Please stop apologizing. I didn’t stop writing my weekly missives simply because you said you couldn’t come. Or perhaps I did. In any case, you don’t need to apologize. You had to make a decision. You made it. 

Like you, I have never seen “magma in situ.” It must be a sight-to-behold. (The Costa Ricans have an expression about the “fire of the gods.” Or is that the Micronesians?) Going on a hike up a volcano with the A.’s is, I’m certain, “the opportunity of a lifetime,” as you have pointed out. So, too, I might point out, is your only granddaughter’s only college graduation. You, no doubt, will not appreciate me pointing that out, but it is what it is—whether we call it what it is or not.

But I did NOT mean to hurt you when I sent the Mother’s Day card without “so much as a note.” (Why even send the card, when you think about it? Weren’t you the one who told me that holidays like Mother’s Day were simply inventions of the greeting card industry?) 

Don’t worry about the hydrangeas. We have found a great source for irises, which are M.’s actual favorite.  Speaking of M.: As it turns out, she did not take the Raleigh job, and she will be moving to San Diego with P. I am FINE with this. Really. Also, M. said to tell you that they want visitors.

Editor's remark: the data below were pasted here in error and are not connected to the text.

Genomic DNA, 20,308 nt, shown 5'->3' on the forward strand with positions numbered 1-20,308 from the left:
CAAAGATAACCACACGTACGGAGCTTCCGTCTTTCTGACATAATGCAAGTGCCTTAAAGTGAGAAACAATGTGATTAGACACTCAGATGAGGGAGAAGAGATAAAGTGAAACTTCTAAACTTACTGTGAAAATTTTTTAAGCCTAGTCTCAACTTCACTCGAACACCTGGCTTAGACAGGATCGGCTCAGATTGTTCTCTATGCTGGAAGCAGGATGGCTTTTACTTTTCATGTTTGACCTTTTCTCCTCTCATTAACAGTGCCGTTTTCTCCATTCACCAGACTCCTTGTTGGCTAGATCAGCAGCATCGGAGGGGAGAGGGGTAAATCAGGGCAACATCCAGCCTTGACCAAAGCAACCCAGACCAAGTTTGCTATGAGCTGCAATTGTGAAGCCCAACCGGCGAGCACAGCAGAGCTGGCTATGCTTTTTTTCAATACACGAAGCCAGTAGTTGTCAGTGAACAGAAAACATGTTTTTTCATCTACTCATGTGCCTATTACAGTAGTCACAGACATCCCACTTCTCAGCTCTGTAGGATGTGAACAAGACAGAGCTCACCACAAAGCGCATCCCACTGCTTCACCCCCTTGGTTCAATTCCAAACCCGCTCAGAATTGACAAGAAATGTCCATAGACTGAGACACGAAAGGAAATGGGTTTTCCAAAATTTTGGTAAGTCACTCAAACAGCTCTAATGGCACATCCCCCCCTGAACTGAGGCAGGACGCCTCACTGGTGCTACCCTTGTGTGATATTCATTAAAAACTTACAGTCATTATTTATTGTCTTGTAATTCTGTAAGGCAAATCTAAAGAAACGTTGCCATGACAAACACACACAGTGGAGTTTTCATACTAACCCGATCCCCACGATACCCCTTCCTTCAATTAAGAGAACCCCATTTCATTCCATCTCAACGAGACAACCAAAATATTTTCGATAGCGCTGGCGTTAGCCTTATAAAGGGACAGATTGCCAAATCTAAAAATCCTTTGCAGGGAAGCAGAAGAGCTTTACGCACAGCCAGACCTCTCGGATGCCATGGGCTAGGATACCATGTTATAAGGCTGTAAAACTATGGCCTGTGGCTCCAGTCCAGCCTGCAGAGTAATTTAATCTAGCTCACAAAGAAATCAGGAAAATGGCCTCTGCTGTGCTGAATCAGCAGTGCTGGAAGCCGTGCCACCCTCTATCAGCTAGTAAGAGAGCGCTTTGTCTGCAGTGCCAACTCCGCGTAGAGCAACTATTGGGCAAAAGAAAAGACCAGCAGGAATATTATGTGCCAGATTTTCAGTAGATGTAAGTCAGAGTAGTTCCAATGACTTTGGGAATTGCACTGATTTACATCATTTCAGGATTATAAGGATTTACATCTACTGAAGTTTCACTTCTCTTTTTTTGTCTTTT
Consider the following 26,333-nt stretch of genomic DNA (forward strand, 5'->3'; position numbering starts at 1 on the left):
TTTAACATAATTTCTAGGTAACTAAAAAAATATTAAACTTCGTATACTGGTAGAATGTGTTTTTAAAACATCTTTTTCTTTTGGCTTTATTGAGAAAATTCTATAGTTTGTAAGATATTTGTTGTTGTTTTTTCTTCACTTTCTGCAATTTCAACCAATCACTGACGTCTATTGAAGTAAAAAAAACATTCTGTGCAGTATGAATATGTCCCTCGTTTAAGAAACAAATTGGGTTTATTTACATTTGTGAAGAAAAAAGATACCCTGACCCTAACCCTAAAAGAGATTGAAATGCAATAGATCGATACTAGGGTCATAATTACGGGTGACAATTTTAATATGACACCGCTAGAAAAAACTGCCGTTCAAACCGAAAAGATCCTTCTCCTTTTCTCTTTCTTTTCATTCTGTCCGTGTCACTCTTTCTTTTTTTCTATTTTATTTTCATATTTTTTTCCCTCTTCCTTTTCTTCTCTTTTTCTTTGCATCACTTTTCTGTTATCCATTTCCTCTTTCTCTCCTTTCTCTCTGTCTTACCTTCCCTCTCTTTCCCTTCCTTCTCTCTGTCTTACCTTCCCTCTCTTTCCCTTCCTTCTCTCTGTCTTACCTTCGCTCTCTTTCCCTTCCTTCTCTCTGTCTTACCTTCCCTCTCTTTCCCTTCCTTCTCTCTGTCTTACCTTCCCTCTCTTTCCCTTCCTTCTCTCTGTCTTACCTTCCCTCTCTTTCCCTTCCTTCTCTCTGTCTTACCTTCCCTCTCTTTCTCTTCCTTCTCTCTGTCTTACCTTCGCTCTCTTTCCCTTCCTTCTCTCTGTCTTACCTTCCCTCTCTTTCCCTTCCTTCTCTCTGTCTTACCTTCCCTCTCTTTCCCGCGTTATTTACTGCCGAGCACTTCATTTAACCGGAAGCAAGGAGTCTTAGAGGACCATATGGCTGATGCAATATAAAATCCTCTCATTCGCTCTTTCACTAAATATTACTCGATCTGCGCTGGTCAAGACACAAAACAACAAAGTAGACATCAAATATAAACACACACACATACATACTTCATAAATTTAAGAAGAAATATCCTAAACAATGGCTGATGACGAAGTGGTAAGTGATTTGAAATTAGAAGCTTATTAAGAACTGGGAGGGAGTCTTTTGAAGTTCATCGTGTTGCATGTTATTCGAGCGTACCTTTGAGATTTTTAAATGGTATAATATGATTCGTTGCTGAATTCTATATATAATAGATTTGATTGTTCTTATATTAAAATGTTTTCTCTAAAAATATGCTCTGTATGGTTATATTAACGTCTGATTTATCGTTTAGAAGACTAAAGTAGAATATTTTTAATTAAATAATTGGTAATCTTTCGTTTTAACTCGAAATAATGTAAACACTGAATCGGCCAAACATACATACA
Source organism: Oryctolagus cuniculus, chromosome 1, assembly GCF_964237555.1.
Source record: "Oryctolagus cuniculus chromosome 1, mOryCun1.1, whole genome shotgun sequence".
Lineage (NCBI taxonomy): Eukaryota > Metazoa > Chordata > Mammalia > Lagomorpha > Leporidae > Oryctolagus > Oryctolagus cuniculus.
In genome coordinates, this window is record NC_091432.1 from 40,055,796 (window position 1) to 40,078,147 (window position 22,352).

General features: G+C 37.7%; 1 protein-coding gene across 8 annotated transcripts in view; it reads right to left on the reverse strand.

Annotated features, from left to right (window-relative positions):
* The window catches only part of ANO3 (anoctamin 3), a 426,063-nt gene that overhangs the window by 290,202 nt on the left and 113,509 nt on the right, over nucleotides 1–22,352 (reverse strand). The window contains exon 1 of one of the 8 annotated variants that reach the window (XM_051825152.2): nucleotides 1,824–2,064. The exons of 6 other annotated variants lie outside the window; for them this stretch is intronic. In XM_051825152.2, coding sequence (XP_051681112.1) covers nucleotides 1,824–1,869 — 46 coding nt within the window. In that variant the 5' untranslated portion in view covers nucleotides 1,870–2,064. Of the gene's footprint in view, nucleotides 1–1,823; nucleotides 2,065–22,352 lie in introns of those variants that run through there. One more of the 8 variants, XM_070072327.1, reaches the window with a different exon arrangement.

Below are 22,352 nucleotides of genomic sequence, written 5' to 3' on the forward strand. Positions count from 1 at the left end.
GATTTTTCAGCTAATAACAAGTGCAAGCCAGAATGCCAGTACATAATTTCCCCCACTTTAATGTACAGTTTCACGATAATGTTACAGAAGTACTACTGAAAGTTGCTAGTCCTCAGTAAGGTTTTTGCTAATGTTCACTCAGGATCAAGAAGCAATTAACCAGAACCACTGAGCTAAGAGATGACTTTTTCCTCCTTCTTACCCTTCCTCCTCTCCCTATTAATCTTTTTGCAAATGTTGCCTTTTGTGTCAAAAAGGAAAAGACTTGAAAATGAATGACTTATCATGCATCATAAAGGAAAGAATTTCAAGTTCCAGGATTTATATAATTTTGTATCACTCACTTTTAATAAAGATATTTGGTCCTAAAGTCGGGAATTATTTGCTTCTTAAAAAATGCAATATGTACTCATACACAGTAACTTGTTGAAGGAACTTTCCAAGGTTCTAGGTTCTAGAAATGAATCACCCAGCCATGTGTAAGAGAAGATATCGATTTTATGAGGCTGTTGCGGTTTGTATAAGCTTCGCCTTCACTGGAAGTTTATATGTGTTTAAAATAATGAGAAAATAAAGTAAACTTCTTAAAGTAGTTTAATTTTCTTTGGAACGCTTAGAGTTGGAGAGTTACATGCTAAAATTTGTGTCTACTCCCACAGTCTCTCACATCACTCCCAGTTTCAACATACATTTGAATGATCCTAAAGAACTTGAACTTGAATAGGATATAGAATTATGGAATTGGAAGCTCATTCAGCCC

As for another point in your last note: Salmon and goat cheese DO go together (to say nothing of pine nuts)—but we are not serving that, rest assured. M. said that P. said that more people would like the fire-roasted chicken (with a sun-dried-tomato-and-basil sauce) suggested by the caterers. Enough of the details; you don't need to hear them, and I need a nap.

I woke up in the middle of the night last night and found myself thinking about how I used to walk around carrying M. in my arms long after everyone said I should. You included. I realized something: I wasn't clinging to her, like you all thought. I was just there, in those moments, with my arms around the creature I cherished most in the world. I found myself aching for one more chance to hold her like that. So, I sat up in bed and tried to read, but I couldn’t stop thinking. I realized that I don’t really give a damn about salmon or pine nuts or chicken or hydrangeas. That’s not what ails me, is it? 

So, just one more thing to say: Bon voyage. Bon voyage to you (really, I MEAN it, in the literal sense) and to M. Just bon voyage to everyone—even me. Good journey—but everything sounds so much better in French. Don’t you think?


Jody Brady has published non-fiction (essays and articles) in numerous magazines, newspapers and journals. She has recently returned to writing fiction, some thirty years after graduating from George Mason University's MFA program. Her previous stories appeared in journals and anthologies, and she has a story forthcoming in Gargoyle Magazine.

Enough to Drown a Man

Enough to Drown a Man